• Tax cuts instead of tax reform. Tax reform, i.e. lowering both corporate and individual tax rates, paid for by closing loopholes and shrinking deductions, is an excellent way to speed up economic growth and thereby create more and better paying jobs. But it is imperative to do this in a revenue neutral manner, i.e. without increasing our annual deficits. Our debt (the public part on which we pay interest) now stands at 77% of GDP, the highest it has been since the end of WWII, and is predicted by the Congressional Budget Office to keep getting larger without major changes in public policy.

Conclusion. The U.S. badly needs a more cost efficient healthcare system and a simpler and more efficient tax system. But there are right ways and wrong ways to do both of these things.  Single payer healthcare and (unpaid for) tax rate cuts are the wrong way to proceed.  In each case, no action at all is much better than getting it wrong.

Follow me on Twitter 
Follow me on Facebook 

New Urgency in Deficit and Debt Control

 

The general theme of this blog is major fiscal and economic issues facing the U.S. such as slow economic growth and huge debt. But our currently low unemployment rate of 4.4% and several trends, here and here, suggest that economic growth may already be starting to pick up.
This means that our huge debt, now 77%, for the public part on which we pay interest, the highest it has been since right after WWII, is now one of the very biggest problems facing our country.
Consider:

  • The only practical way to “solve” our debt problem (so to speak) is for each year’s annual deficit to be less than economic growth for that year. When this happens, then the debt will decrease as a percentage of GDP. If this pattern were to hold year after year, then debt would continue to shrink. This is exactly what happened from 1946 until about 1980 but since then the pattern has reversed and the debt has increased. It has grown especially fast since the financial crisis in 2008 (see chart).
  • The Fiscal Year 2017 deficit is $700 billion out of a total GDP of $20 trillion, which computes to 3.5% of GDP, well above the 2% annual growth of GDP for the 2017 FY. This means that our debt got worse in 2017.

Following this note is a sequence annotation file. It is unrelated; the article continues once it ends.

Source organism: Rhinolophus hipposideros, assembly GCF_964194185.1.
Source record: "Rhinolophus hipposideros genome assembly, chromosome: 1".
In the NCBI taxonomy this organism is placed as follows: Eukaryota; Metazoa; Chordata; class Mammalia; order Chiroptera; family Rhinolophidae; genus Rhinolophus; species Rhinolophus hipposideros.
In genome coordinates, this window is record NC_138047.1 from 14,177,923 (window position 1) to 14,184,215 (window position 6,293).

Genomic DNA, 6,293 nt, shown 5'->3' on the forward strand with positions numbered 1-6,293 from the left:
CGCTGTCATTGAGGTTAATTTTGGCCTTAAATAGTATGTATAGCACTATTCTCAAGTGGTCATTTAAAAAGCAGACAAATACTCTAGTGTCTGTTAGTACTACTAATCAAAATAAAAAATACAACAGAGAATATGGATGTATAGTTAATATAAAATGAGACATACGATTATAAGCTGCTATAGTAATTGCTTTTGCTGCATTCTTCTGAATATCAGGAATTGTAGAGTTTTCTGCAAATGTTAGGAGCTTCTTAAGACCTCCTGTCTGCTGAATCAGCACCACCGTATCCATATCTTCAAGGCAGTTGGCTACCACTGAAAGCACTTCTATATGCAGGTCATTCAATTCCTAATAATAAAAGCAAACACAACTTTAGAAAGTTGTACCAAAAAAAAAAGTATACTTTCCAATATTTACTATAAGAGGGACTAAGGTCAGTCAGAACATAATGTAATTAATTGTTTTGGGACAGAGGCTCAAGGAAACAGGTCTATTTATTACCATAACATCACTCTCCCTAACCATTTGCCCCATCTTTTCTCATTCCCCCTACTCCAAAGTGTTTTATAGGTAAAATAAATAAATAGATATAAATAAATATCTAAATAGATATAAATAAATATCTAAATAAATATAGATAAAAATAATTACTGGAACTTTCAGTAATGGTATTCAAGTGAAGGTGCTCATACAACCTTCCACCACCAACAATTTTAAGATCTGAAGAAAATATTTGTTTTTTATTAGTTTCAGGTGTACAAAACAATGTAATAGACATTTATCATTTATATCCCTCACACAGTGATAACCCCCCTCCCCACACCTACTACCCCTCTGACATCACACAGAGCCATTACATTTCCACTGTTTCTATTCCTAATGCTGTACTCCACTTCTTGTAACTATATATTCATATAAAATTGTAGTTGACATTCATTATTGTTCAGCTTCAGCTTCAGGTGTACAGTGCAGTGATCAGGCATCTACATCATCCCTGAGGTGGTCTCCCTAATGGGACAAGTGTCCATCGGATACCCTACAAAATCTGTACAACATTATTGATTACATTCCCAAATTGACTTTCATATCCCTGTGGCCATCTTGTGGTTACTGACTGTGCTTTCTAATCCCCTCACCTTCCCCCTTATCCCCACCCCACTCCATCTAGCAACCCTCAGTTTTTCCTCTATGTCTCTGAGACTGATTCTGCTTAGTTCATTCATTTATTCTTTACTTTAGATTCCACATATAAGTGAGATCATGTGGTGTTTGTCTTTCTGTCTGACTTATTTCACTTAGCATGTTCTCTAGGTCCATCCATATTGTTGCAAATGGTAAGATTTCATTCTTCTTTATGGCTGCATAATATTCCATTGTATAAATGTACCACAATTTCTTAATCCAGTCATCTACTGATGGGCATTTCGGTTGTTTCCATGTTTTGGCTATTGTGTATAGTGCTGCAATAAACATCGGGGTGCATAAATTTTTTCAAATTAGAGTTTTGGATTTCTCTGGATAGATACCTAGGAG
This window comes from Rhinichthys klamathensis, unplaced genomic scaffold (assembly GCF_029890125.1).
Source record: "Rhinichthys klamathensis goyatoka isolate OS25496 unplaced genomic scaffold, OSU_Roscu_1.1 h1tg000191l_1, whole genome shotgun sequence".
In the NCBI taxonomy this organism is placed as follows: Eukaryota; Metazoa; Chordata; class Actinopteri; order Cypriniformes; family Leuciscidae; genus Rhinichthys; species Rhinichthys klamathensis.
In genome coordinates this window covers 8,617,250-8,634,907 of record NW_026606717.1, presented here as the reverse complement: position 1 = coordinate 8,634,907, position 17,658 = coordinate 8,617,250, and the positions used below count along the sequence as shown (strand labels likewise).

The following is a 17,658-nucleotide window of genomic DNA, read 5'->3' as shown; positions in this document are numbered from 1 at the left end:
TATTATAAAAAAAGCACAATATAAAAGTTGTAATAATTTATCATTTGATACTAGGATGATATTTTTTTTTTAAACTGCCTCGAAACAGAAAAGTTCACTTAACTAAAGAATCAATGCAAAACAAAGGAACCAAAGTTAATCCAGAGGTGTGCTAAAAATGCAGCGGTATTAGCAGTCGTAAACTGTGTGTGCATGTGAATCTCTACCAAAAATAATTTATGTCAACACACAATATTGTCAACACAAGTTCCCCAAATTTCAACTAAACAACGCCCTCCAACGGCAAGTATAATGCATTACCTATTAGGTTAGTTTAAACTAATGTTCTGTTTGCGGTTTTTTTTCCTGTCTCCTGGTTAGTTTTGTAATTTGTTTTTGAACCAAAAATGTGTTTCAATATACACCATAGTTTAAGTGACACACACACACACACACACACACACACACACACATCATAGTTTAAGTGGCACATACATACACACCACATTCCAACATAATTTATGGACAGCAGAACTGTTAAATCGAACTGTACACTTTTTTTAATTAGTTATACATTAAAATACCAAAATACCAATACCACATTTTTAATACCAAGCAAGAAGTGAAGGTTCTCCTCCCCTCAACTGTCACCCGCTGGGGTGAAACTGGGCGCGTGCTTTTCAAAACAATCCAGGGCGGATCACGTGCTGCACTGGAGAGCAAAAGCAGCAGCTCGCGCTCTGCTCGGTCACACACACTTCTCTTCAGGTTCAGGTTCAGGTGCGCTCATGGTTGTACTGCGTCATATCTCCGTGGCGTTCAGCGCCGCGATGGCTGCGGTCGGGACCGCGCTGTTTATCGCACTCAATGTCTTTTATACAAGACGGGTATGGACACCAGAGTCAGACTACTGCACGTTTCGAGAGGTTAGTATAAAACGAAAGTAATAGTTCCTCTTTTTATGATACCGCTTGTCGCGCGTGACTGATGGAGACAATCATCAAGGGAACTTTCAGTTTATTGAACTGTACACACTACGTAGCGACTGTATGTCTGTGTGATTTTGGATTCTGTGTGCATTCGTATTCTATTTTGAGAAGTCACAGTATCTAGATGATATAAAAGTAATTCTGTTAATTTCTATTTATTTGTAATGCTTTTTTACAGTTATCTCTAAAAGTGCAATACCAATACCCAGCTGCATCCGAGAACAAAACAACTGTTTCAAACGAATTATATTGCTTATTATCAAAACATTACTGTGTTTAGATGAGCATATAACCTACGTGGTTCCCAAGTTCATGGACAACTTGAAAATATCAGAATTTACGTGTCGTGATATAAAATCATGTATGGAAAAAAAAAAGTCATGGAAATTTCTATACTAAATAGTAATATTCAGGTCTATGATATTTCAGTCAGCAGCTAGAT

• Congress has already approved $15 billion in disaster relief for Hurricane Harvey. Now the White House is asking for $29 billion more ($12.8 billion for new disaster relief, especially for Puerto Rico, and $16 billion for the National Flood Insurance Program).  Congress has also approved a big increase in the Defense Budget, to $700 billion, for the 2018 FY.
  • Congress will soon be approving a budget for 2018 and then start working on a tax reform package. Given the likely increases in both military spending and disaster relief described above, it is now even more important for the new budget to show overall spending restraint and for the tax reform package to be revenue neutral.

Conclusion. Let’s hope that Congress gets the message about the new urgency of our debt problem and acts accordingly!

Follow me on Twitter 
Follow me on Facebook 

 

Achieving Permanent, Revenue Neutral, Pro-Growth Tax Reform

 

As Congress turns its attention to tax reform, there is a clear bipartisan consensus on the fundamental principles to employ, see here, herehere, and here.


For example:

  • Promote growth and increase wages for working families
  • Modernize our outdated business and international tax system.
  • Rely on reasonable economic assumptions
  • Make sure that any rewrite of the tax code is revenue neutral

The Tax Foundation has outlined several different approaches to tax reform which meet the above guidelines.  Their Option A is especially attractive:

  • The corporate tax is reduced to 22.5% and full expensing for business investment is allowed.
  • GDP increases by 7.1% long term which translates to a .7% increase per year for ten years, which is substantial economic growth.
  • All income groups, except for the top 1%, will see an after-tax increase in income.
  • Individual Tax brackets are consolidated into the three rates of 12%, 20.5% and 37% and the standard deduction is nearly doubled (from $6350 to $12,000).
  • All itemized deductions are eliminated except for home mortgage interest (limited to $500,000) and charitable contributions.
  • Capital gains and dividends are taxed as ordinary income with individuals being allowed to deduct 40% of qualified dividends and long-term capital gains.
  • The estate tax is eliminated.
  • This tax plan is revenue neutral on a static basis.